- Tools for Investors
- Stock News
- Investing Ideas
- Econ & Policy
- Personal Finance
lobbying companies to reduce dividend payouts in favor of reinvesting the cash back into the business. In theory, this allows the value of the underlying asset to rise (increasing a personal balance sheet) without paying taxes on cash distributions.
Recently, even tech titan Apple (NASDAQ:AAPL) got into the dividend game. The company currently pays a ~2 percent dividend to loyal shareholders. However, the ROI on that cash could be much higher if Apple can reinvest that money into the core business and inflate the current stock price. Strong companies such as Apple have a very real cost-benefit calculation to make in this situation, especially if large shareholders start complaining and lobbying.
On the other hand, some companies may not have a way to leverage as much growth as Apple. For example, a utility company like Duke Energy (NYSE:DUK) pays a 4.9 percent dividend yet may conclude that’s the best use of their cash despite changes in tax rates. Moreover, a company like Duke Energy likely has a large constituency of both retirees and institutions who have invested specifically for the yield. Therefore, an dividend policy changes would require an uphill battle when compared to Apple.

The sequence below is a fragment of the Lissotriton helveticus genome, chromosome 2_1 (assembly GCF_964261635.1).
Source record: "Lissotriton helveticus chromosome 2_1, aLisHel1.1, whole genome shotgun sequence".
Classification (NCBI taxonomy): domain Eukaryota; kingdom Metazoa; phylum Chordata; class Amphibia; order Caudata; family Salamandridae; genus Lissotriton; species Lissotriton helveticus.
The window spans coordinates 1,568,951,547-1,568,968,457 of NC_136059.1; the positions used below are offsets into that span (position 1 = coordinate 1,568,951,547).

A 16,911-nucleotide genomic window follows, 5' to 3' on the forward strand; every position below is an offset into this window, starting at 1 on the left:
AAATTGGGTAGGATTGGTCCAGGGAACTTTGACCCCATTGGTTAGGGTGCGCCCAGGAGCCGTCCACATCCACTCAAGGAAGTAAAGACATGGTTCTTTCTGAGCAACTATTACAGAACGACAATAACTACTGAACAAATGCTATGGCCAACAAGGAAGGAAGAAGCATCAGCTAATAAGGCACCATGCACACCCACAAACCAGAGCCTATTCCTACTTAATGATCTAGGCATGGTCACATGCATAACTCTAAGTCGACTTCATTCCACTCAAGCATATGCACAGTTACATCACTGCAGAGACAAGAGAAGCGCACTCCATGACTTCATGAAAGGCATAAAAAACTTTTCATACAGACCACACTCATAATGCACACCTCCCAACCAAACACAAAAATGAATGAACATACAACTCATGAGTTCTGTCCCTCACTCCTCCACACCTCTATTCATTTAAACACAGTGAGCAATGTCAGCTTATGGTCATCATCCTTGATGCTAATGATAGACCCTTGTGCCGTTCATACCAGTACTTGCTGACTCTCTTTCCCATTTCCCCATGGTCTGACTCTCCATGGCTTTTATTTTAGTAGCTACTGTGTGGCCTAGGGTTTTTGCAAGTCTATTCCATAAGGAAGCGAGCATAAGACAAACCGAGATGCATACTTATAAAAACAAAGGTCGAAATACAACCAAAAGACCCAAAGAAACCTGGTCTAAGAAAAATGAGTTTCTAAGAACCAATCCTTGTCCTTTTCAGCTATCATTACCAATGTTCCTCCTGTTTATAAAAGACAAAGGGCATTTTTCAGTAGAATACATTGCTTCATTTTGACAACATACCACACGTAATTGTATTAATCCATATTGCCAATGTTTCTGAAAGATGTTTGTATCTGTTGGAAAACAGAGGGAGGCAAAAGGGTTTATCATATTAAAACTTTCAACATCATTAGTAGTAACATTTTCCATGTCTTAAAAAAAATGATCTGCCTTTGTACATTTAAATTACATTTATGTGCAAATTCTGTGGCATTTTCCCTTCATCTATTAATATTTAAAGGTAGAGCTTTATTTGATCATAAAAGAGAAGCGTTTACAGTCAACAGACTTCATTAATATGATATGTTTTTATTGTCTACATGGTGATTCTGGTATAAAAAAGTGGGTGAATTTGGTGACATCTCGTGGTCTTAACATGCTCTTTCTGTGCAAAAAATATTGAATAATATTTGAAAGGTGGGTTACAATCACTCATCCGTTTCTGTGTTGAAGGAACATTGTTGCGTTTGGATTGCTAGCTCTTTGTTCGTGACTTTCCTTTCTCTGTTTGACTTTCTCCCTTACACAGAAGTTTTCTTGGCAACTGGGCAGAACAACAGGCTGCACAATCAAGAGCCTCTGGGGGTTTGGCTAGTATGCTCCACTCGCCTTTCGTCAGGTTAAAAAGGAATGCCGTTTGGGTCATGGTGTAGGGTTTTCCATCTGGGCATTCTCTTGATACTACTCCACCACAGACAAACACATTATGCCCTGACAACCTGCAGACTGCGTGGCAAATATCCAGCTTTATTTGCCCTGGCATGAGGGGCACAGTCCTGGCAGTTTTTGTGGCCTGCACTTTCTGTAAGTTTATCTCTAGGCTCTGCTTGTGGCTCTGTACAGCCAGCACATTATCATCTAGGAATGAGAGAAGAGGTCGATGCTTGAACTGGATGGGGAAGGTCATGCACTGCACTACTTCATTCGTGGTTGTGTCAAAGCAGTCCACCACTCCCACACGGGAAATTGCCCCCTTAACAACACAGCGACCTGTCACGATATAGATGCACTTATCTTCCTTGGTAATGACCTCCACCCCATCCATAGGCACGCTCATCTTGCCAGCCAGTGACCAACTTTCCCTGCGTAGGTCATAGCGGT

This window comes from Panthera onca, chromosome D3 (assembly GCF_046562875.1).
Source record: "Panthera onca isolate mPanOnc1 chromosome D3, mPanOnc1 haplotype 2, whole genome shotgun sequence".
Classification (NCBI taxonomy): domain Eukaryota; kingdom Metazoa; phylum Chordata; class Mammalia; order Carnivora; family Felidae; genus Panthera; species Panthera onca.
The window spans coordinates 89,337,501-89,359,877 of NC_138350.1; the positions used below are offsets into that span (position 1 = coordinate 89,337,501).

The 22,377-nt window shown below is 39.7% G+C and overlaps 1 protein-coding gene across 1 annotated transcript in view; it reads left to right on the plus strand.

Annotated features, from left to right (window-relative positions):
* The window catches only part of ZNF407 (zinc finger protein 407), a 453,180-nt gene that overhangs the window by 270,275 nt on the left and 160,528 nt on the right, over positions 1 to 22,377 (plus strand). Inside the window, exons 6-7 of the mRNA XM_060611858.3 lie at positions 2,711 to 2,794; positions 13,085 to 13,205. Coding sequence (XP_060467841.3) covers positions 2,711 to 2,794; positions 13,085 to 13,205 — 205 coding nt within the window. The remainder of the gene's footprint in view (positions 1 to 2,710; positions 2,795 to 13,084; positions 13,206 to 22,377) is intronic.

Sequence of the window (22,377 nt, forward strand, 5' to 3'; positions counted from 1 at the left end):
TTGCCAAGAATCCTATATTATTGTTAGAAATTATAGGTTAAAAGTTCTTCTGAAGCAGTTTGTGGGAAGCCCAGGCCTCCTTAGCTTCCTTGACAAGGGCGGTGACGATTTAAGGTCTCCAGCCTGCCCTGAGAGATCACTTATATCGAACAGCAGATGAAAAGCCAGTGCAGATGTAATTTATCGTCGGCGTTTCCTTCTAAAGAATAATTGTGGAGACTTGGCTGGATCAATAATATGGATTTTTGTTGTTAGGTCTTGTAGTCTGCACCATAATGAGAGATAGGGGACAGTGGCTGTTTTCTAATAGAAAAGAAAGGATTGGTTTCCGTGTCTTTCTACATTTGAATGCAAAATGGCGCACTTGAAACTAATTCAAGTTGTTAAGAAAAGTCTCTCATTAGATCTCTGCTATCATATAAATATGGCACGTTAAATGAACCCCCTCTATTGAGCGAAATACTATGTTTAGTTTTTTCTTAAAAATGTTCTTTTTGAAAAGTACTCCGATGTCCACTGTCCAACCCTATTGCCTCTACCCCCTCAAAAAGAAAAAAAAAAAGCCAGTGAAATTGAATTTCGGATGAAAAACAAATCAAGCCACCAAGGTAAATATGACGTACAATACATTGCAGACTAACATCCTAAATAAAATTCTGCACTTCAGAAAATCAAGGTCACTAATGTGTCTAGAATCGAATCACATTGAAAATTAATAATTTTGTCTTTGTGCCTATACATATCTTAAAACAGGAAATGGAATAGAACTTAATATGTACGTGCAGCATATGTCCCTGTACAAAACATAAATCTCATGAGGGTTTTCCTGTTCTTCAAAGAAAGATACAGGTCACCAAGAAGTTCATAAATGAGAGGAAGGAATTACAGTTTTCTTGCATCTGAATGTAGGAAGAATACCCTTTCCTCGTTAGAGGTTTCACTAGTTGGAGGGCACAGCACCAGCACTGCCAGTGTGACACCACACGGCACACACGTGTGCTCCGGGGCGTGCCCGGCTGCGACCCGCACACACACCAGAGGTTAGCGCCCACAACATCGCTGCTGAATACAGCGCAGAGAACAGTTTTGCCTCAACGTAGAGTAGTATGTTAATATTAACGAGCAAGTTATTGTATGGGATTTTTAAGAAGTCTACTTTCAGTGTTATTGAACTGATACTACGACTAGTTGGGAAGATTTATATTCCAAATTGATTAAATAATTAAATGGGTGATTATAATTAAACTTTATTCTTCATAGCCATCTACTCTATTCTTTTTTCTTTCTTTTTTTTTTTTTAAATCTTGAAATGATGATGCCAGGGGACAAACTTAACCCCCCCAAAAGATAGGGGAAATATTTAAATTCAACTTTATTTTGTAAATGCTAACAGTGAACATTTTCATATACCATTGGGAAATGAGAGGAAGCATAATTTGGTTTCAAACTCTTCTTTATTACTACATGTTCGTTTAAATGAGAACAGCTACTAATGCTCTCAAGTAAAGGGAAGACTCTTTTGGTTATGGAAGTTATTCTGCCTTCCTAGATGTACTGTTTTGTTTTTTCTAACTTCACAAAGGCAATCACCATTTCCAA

So, are your dividends safe in 2013? Depends on the underlying company. However, if you consider the examples of Apple and Duke above, you’ll have a good model for making an educated guess about the safety of your dividends this year.
Don’t Miss: Apple’s 4 New Patents to Kick Off 2013.
Don't miss one of the biggest bull markets in history! Covers Gold, Silver, Gold & Silver stocks, and miners.
There's always a bull market in some sector! Find the best opportunities in commodities.